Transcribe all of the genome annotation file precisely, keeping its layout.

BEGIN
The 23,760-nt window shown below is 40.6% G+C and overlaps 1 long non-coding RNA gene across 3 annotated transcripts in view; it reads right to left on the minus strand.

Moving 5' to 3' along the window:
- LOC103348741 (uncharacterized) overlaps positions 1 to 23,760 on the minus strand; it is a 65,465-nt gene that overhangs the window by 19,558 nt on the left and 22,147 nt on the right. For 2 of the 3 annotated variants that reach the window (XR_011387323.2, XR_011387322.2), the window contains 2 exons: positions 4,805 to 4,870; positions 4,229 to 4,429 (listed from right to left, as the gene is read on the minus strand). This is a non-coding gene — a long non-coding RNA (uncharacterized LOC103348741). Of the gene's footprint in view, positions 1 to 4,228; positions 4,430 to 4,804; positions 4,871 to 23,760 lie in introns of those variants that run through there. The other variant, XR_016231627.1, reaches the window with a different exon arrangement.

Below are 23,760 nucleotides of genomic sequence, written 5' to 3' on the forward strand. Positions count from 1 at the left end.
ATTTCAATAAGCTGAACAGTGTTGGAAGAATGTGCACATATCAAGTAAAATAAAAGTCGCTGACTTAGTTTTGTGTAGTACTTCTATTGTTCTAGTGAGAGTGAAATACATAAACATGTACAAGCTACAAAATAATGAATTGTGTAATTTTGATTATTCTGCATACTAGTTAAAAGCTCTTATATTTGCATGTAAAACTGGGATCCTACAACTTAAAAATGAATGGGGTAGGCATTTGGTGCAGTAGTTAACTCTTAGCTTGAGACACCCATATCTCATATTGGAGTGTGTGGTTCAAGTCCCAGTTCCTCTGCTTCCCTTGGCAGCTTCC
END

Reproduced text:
The 23,760-nt window shown below is 40.6% G+C and overlaps 1 long non-coding RNA gene across 3 annotated transcripts in view; it reads right to left on the minus strand.

Moving 5' to 3' along the window:
- LOC103348741 (uncharacterized) overlaps positions 1 to 23,760 on the minus strand; it is a 65,465-nt gene that overhangs the window by 19,558 nt on the left and 22,147 nt on the right. For 2 of the 3 annotated variants that reach the window (XR_011387323.2, XR_011387322.2), the window contains 2 exons: positions 4,805 to 4,870; positions 4,229 to 4,429 (listed from right to left, as the gene is read on the minus strand). This is a non-coding gene — a long non-coding RNA (uncharacterized LOC103348741). Of the gene's footprint in view, positions 1 to 4,228; positions 4,430 to 4,804; positions 4,871 to 23,760 lie in introns of those variants that run through there. The other variant, XR_016231627.1, reaches the window with a different exon arrangement.

Below are 23,760 nucleotides of genomic sequence, written 5' to 3' on the forward strand. Positions count from 1 at the left end.
ATTTCAATAAGCTGAACAGTGTTGGAAGAATGTGCACATATCAAGTAAAATAAAAGTCGCTGACTTAGTTTTGTGTAGTACTTCTATTGTTCTAGTGAGAGTGAAATACATAAACATGTACAAGCTACAAAATAATGAATTGTGTAATTTTGATTATTCTGCATACTAGTTAAAAGCTCTTATATTTGCATGTAAAACTGGGATCCTACAACTTAAAAATGAATGGGGTAGGCATTTGGTGCAGTAGTTAACTCTTAGCTTGAGACACCCATATCTCATATTGGAGTGTGTGGTTCAAGTCCCAGTTCCTCTGCTTCCCTTGGCAGCTTCC